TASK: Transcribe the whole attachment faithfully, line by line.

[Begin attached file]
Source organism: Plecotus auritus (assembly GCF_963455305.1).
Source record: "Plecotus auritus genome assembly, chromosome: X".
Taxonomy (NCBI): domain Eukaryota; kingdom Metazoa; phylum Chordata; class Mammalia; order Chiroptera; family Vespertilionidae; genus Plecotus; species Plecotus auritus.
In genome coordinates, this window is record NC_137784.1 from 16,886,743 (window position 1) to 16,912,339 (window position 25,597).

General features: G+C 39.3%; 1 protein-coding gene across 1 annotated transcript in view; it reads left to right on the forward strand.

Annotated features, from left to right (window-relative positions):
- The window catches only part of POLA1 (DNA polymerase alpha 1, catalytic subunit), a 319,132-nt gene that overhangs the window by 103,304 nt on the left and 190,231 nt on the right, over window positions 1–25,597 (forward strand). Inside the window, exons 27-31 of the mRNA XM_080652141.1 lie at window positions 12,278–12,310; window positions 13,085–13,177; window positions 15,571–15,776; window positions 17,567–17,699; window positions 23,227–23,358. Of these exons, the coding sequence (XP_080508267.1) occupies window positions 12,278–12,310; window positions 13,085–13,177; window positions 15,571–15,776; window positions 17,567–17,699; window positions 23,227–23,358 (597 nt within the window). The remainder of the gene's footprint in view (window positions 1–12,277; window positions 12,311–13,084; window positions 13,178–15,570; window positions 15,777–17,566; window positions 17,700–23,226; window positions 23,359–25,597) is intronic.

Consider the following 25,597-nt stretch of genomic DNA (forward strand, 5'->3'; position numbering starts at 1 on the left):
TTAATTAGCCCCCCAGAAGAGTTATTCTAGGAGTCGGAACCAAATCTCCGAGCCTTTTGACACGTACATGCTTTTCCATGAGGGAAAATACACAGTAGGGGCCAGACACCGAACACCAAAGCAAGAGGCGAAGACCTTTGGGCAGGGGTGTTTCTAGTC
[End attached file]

Source organism: Plecotus auritus (assembly GCF_963455305.1).
Source record: "Plecotus auritus genome assembly, chromosome: X".
Taxonomy (NCBI): domain Eukaryota; kingdom Metazoa; phylum Chordata; class Mammalia; order Chiroptera; family Vespertilionidae; genus Plecotus; species Plecotus auritus.
In genome coordinates, this window is record NC_137784.1 from 16,886,743 (window position 1) to 16,912,339 (window position 25,597).

General features: G+C 39.3%; 1 protein-coding gene across 1 annotated transcript in view; it reads left to right on the forward strand.

Annotated features, from left to right (window-relative positions):
- The window catches only part of POLA1 (DNA polymerase alpha 1, catalytic subunit), a 319,132-nt gene that overhangs the window by 103,304 nt on the left and 190,231 nt on the right, over window positions 1–25,597 (forward strand). Inside the window, exons 27-31 of the mRNA XM_080652141.1 lie at window positions 12,278–12,310; window positions 13,085–13,177; window positions 15,571–15,776; window positions 17,567–17,699; window positions 23,227–23,358. Of these exons, the coding sequence (XP_080508267.1) occupies window positions 12,278–12,310; window positions 13,085–13,177; window positions 15,571–15,776; window positions 17,567–17,699; window positions 23,227–23,358 (597 nt within the window). The remainder of the gene's footprint in view (window positions 1–12,277; window positions 12,311–13,084; window positions 13,178–15,570; window positions 15,777–17,566; window positions 17,700–23,226; window positions 23,359–25,597) is intronic.

Consider the following 25,597-nt stretch of genomic DNA (forward strand, 5'->3'; position numbering starts at 1 on the left):
TTAATTAGCCCCCCAGAAGAGTTATTCTAGGAGTCGGAACCAAATCTCCGAGCCTTTTGACACGTACATGCTTTTCCATGAGGGAAAATACACAGTAGGGGCCAGACACCGAACACCAAAGCAAGAGGCGAAGACCTTTGGGCAGGGGTGTTTCTAGTC